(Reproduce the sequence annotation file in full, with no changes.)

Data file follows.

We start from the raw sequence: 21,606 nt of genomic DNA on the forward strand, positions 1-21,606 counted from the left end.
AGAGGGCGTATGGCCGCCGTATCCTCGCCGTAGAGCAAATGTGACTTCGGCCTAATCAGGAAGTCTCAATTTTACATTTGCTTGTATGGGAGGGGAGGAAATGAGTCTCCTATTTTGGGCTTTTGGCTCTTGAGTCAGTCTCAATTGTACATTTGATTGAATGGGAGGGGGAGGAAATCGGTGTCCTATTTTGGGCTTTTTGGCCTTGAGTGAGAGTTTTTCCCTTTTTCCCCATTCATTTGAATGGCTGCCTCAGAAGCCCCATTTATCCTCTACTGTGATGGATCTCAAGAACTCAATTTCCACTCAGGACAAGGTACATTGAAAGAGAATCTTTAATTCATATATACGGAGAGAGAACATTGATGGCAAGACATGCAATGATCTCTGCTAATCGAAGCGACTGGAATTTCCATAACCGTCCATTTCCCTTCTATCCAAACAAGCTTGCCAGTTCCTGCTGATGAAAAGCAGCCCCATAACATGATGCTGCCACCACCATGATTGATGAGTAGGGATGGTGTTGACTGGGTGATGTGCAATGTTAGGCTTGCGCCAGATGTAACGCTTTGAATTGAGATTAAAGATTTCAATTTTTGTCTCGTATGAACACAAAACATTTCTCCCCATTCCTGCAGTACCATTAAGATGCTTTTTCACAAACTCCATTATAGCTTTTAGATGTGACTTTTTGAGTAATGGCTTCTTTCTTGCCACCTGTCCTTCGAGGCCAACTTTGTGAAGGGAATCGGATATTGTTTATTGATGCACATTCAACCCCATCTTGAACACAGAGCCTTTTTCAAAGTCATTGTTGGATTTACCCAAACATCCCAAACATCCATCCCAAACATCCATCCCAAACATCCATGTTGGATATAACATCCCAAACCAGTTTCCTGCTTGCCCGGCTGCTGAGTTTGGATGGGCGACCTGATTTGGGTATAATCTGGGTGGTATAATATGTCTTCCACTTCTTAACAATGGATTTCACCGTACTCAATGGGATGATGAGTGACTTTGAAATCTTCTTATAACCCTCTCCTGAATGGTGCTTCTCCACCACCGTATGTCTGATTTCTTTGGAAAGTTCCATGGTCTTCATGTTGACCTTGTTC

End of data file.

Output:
We start from the raw sequence: 21,606 nt of genomic DNA on the forward strand, positions 1-21,606 counted from the left end.
AGAGGGCGTATGGCCGCCGTATCCTCGCCGTAGAGCAAATGTGACTTCGGCCTAATCAGGAAGTCTCAATTTTACATTTGCTTGTATGGGAGGGGAGGAAATGAGTCTCCTATTTTGGGCTTTTGGCTCTTGAGTCAGTCTCAATTGTACATTTGATTGAATGGGAGGGGGAGGAAATCGGTGTCCTATTTTGGGCTTTTTGGCCTTGAGTGAGAGTTTTTCCCTTTTTCCCCATTCATTTGAATGGCTGCCTCAGAAGCCCCATTTATCCTCTACTGTGATGGATCTCAAGAACTCAATTTCCACTCAGGACAAGGTACATTGAAAGAGAATCTTTAATTCATATATACGGAGAGAGAACATTGATGGCAAGACATGCAATGATCTCTGCTAATCGAAGCGACTGGAATTTCCATAACCGTCCATTTCCCTTCTATCCAAACAAGCTTGCCAGTTCCTGCTGATGAAAAGCAGCCCCATAACATGATGCTGCCACCACCATGATTGATGAGTAGGGATGGTGTTGACTGGGTGATGTGCAATGTTAGGCTTGCGCCAGATGTAACGCTTTGAATTGAGATTAAAGATTTCAATTTTTGTCTCGTATGAACACAAAACATTTCTCCCCATTCCTGCAGTACCATTAAGATGCTTTTTCACAAACTCCATTATAGCTTTTAGATGTGACTTTTTGAGTAATGGCTTCTTTCTTGCCACCTGTCCTTCGAGGCCAACTTTGTGAAGGGAATCGGATATTGTTTATTGATGCACATTCAACCCCATCTTGAACACAGAGCCTTTTTCAAAGTCATTGTTGGATTTACCCAAACATCCCAAACATCCATCCCAAACATCCATCCCAAACATCCATGTTGGATATAACATCCCAAACCAGTTTCCTGCTTGCCCGGCTGCTGAGTTTGGATGGGCGACCTGATTTGGGTATAATCTGGGTGGTATAATATGTCTTCCACTTCTTAACAATGGATTTCACCGTACTCAATGGGATGATGAGTGACTTTGAAATCTTCTTATAACCCTCTCCTGAATGGTGCTTCTCCACCACCGTATGTCTGATTTCTTTGGAAAGTTCCATGGTCTTCATGTTGACCTTGTTC